I squeezed hand sanitiser from the dispenser, the smell of alcohol mingling with the coppery scent of the library. It was important to be hygienic in a place like this, especially for the writing group.
Helen had set up folding seats around a plastic table in a side room, past crowded shelves, their raw red contents pulsing with life. Not the neat, shapely hearts of valentines, but the real ones. The ones that held stories.
The other writers looked up as I came in. Each of them had a cup of coffee or a bottle of water, one of Jim’s homemade cupcakes, and a reading cloth set out on the table.
“Oh good, you’re here at last.” Helen always smiled. Sometimes, I thought she meant it.
“Sorry,” I said, though I was only two minutes late, straight off a long shift. I took my seat, unfolded my cloth, reached for a cupcake.
“Why don’t you start, now that you have our attention?”
“Me?” I fumbled my cake, hastily swept up the crumbs. They formed an awkward little pile in front of me. “It’s not my turn to start, is it?”
“Go on.” Cheryl nudged me. “Your story’s so interesting. We’re all dying to read the next chapter.”
As far as I was concerned, I was only a heartbeat away from writing cop show fanfic, but the others looked at me expectantly. I unbuttoned my shirt, opened my chest, and with trembling hands, laid my heart out on my reading cloth. Blood ooze into the thick cotton as I pushed it into the middle of the table, careful not to catch an artery on my ribs. They say that many of the best authors die young, leaving a story full of confidence and vitality, but I was in no rush to find my place on the shelves.
The others leaned in. I ran my tongue around the inside of my dry mouth, wishing I’d had time to take out my water bottle. I clasped sticky hands together in my lap to keep from fidgeting, and looked from face to face, anxious to hear what they would say.
“I like the childhood anecdotes,” Cheryl said, “but they slow things down, and it’s at the hospital that things get really good.”
I nodded, leaned forward, pinched a strand of the heart’s muscle between finger and thumb. Helen had a professional editing scalpel, with a personalised grip, and when she made changes, she cut away with confidence. I wouldn’t dare wield one of those, even if I could afford it. What if I made the wrong cut?
I peeled off that piece of heart, laid it on a small cloth next to the cake crumbs. For a moment, I felt dizzy, like I’d missed a breath.
“Your description is still clumsy,” Helen said. “Here, here, and here.”
Her finger jabbed out, and I froze as she almost touched my right atria. I liked the parts she’d singled out, but everyone said that, to write, you had to be willing to get your heart broken, and Helen was so clear on what made good writing. I pinched away a piece of flesh, then another, and another, feeling weaker each time.
“Is this the best way to resolve the new chapter?” Jim asked. “The twist doesn’t feel right.”
With a pale hand, I took that part too, added it to the pile of discarded flesh, a monument to my mistakes. Cheryl watched me from the corner of her eye. I stared at the pile of crumbs, trying not to blush at my embarrassing attempts to tell a story.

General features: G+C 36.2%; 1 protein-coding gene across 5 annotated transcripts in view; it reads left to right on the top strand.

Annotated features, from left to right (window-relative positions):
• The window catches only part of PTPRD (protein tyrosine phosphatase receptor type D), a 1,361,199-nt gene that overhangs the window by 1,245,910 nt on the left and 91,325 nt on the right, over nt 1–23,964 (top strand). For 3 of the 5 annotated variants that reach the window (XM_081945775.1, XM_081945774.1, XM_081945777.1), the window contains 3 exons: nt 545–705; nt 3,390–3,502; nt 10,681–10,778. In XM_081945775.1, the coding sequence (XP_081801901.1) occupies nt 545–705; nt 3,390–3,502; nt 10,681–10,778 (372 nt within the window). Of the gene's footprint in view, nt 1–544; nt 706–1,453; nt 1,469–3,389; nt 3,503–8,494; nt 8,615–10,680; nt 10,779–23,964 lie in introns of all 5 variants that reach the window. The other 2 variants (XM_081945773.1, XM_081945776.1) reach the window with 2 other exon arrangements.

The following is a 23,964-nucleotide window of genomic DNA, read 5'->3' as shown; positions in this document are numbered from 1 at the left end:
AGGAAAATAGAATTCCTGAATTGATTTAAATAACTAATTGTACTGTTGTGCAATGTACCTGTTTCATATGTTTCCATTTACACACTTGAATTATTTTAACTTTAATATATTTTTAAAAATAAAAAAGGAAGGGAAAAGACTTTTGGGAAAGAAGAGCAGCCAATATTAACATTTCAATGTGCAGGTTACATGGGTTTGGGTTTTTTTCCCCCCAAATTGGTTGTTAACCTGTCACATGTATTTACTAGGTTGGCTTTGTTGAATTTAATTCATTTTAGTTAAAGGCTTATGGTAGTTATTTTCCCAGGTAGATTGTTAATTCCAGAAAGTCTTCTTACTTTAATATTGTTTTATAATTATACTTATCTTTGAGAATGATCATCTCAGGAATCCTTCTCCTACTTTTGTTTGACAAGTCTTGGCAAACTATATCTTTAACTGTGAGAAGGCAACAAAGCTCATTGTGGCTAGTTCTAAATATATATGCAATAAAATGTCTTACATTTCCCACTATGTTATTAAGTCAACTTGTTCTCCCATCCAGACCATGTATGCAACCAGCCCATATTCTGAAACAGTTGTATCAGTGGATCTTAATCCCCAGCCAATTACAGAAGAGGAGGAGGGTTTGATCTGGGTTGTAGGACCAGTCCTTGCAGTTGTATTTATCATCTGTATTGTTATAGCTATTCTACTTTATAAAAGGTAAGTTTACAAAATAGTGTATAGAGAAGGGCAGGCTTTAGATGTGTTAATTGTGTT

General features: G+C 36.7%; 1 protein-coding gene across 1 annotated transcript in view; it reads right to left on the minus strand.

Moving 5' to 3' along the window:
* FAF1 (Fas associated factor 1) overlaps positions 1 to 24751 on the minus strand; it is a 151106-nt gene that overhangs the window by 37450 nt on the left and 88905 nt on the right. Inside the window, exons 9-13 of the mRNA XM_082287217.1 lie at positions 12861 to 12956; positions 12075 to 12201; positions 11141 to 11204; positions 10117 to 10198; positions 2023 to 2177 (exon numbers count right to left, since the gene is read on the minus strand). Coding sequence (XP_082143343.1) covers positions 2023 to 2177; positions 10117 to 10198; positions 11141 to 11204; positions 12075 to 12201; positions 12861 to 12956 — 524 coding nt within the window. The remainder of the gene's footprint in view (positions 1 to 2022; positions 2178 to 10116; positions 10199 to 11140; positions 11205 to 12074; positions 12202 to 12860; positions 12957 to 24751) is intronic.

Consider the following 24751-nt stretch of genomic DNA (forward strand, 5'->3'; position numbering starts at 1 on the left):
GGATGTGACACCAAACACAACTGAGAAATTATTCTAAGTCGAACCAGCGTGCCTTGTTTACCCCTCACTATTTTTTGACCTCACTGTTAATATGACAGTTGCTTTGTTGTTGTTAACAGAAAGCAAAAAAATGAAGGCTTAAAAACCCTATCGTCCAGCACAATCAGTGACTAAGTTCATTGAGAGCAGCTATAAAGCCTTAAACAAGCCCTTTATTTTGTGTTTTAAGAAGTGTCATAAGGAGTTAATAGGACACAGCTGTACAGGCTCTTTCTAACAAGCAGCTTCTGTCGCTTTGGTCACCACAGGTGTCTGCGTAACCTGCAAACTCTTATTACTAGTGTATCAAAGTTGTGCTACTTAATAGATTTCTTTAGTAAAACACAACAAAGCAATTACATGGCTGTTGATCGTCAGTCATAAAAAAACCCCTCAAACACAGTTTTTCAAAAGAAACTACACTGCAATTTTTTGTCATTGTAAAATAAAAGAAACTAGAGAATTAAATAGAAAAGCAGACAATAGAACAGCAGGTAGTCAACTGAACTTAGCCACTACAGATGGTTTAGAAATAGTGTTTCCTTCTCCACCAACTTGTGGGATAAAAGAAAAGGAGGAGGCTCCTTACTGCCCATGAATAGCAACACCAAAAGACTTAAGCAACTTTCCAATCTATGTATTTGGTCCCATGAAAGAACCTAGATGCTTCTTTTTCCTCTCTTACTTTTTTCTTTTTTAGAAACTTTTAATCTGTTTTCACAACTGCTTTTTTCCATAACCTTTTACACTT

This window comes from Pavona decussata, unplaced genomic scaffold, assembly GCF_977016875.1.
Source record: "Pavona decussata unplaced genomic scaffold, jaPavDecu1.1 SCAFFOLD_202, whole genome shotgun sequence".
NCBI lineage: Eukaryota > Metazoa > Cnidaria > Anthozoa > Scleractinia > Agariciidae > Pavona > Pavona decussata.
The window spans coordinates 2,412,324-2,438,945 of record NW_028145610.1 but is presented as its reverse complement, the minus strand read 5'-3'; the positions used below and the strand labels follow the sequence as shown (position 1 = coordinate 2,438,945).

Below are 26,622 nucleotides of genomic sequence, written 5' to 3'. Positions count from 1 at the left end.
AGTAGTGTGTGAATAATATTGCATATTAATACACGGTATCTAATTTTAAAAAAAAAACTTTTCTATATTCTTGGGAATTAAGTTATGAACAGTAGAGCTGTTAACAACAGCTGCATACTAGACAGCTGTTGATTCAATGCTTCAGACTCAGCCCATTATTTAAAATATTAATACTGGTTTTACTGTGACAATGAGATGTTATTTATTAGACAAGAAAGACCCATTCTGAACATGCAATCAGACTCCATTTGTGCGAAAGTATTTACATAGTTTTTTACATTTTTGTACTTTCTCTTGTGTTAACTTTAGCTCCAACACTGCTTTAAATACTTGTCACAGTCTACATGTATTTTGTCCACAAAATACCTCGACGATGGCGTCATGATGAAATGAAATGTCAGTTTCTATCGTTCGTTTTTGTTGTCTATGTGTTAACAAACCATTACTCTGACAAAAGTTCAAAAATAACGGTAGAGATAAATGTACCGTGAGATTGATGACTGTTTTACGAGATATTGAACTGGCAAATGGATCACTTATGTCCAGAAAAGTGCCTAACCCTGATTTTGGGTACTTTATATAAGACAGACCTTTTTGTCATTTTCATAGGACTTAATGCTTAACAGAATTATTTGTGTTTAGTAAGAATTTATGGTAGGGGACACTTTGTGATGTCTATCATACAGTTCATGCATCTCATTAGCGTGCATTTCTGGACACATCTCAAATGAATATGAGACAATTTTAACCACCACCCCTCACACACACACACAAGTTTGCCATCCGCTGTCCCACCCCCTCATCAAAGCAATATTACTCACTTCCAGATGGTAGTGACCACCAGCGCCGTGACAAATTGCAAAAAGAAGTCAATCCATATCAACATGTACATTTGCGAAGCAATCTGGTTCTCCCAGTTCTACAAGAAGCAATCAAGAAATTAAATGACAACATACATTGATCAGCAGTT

“I know it’s not my genre,” someone else said, “but does this business with the talking crow make sense?”
“The villain’s motivation feels weak to me.”
“I’m not convinced by the scene in the gardens…”
I sighed, summoned what strength I still had, started peeling more pieces from my heart. With each one, the room became more distant, the voices flatter. I could bear to hear them, as long as they came that way, as long as I told myself I didn’t care. My heart beat quieter, its steady thump fading. I grew colder, weaker, my thoughts slow.
A hand on my wrist, holding me back. I looked from my blood-slicked fingers, to that other hand, up the arm to Cheryl’s face.
“Maybe I was wrong,” she said. “Those anecdotes at the start, they give your character life.”
“Try putting one back.”
Uncertainly, I picked up a piece, set flesh against flesh. A small part of my story knitted back together. Someone murmured approvingly.
“What else do you think is worth keeping?” Cheryl asked.
I looked at those discarded pieces. There was a strip of description that I loved. It didn’t fit now, but perhaps it could, if I grew the scene around it. I took that piece, felt its strength between my fingers. Helen glared disapprovingly, and for a long moment I hesitated. But owning a scalpel didn’t make someone an expert storyteller.
My heart beat louder as I put old pieces of story back in a new place.
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The goldsmith Cualli lives in a land of endless summer, where blood sacrifices hold back the dark of winter. Through her craft, she grants power to priests and soldiers, channelling the magic of Emperor Sun. But what matters to Cualli is not power; it is proving herself as the empire’s finest goldsmith.
Not everyone feels blessed by the empire’s blood-stained faith. Dissent is turning to rebellion and the rebels want Cualli on their side, whether she likes it or not. When the season of sacrifice threatens the lives of her closest friends, Cualli must face a choice: will she fight for change through the illegal magic of silver, or will she bask in her own triumph and the endless golden summer?
Silver and Gold, a novella about friendship, magic, is out now.